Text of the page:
Most tread patterns are asymmetrical, symmetrical, or unidirectional. Asymmetrical tires used on SUVs and pickups have different patterns on the inner and outer tread edges, usually more aggressive blocks on the inside for loose surface traction and more rubber on the outside for pavement cornering grip. Unidirectional tires are designed for efficient removal of water at speed and are least popular for SUVs that go off-pavement. Symmetrical tread tires can be run in any direction, although they're sometimes marked "inner side" (or outer) for lettering or sidewall protection. Tread-wear indicators are the small bumps in the grooves that show when the tread has worn down to replacement (or illegal) tread depth.
Clearance problems abound when changing wheels, tires, or both. Note that this tire now ru
Some data books list a tire's tread "void ratio"--the relationship between the tread's contact surface and the grooves and sipes cut into it. A void ratio of 40 percent, typical for an all-terrain tire, means 40 percent of the tread rubber is open groove or channel. Some people are surprised to find that a mud tire, especially one moderately worn, might actually outhandle an all-terrain tire on pavement because of the huge grooves in the tread. However, mud tires normally have big blocks of rubber, while all-terrains have smaller blocks and many sipes, so the mud tire actually has more rubber on the ground. The only deficit is that the large tread blocks sometimes deflect easier than small ones. It's not a rule, but large tread blocks usually generate more tire noise than less aggressive treads. And most tires today have staggered tread blocks, with progressively larger and smaller blocks alternating around the circumference to minimize noise. You can see this on your tires if you look closely.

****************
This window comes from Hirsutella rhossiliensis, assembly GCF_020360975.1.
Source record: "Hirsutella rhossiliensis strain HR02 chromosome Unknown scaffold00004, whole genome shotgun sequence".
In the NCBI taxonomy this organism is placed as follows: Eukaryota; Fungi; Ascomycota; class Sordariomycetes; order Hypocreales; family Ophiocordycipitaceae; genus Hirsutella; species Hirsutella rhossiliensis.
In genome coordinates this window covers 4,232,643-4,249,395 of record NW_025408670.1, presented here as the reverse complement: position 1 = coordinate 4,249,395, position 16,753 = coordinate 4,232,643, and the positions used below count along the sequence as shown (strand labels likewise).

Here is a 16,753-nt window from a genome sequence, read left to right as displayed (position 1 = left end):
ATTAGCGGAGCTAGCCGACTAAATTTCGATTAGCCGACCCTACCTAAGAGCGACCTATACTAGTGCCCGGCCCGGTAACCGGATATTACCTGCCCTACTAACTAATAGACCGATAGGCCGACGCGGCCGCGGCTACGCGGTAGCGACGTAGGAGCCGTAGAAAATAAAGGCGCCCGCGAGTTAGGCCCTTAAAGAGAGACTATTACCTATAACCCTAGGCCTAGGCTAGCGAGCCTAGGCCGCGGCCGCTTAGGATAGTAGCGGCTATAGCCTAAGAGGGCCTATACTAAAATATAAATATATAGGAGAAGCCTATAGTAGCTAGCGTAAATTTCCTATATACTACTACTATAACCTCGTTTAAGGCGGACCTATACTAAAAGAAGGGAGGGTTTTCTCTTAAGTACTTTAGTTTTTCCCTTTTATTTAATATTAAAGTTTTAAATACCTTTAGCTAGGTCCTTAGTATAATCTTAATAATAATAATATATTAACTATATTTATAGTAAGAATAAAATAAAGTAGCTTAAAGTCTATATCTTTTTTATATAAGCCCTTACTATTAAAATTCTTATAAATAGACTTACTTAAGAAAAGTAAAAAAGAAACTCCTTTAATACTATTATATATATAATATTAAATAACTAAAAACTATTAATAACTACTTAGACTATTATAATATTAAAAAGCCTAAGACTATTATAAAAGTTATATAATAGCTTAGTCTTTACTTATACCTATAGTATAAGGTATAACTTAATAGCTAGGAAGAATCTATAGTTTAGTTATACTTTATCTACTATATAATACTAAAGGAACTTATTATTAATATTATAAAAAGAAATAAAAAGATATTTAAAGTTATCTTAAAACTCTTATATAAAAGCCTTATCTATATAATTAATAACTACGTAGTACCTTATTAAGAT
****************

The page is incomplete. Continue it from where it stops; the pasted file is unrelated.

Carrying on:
Generalized conclusions are easy to find in tread designs. Wide circumferential grooves or channels will perform well in wet conditions. Big tread blocks will work better in mud or loose dirt and also tend to dig down into firmer snow or sub-surface clay and so forth. All-terrain or M&S tires with many small sipes tend to work well in some snow conditions, and all the small edges will grab small rocks and off-road obstacles better than expected. Tires with unbroken ribs (no blocks) around the circumference are designed for long miles and heavy loads and will be found on many 2WD heavy-duty pickups and the steer axle of commercial vehicles. Despite the fact that snow and rain are both versions of H20, snow tires don't always work well in mud, and M&S tires don't always work well in rain.
Sand brings different concerns to tire selection. On a light vehicle like a buggy, a big paddle tire that looks like a farm- implement tire will provide excellent propulsion. However, on anything with some weight in it, a paddle tire or aggressive off-road tire will often dig into the sand and bury you, while a smooth highway tread will better stay on top. Besides, most paddle tires are not highway legal.
What's for Me?
Picking the right tires can get overwhelming. However, as long as you evaluate your requirements honestly, it doesn't have to be. Sure, your kids and buds will love those 3-ft-tall mud tires, but do you want to put up with the noise? Are you really going to mud-bog your daily driver?
Frequent trips off-highway qualify for an all-terrain-type tire, provided you realize it won't handle pavement like a street tire. Even more time off-road, or off-highway in places that are normally wet, and a mud-terrain-style tire will be good.
Those who bought an SUV for winter traction and discovered that four-wheel drive is (A) not always that, or (B) that M&S tires aren't great snow tires, should check into tires like the Bridgestone Winter Dueler and Michelin 4x4 Alpine. These are dedicated SUV/light-truck snow tires, with literally thousands of small edges, and many people keep a set on a second set of wheels just for winter use.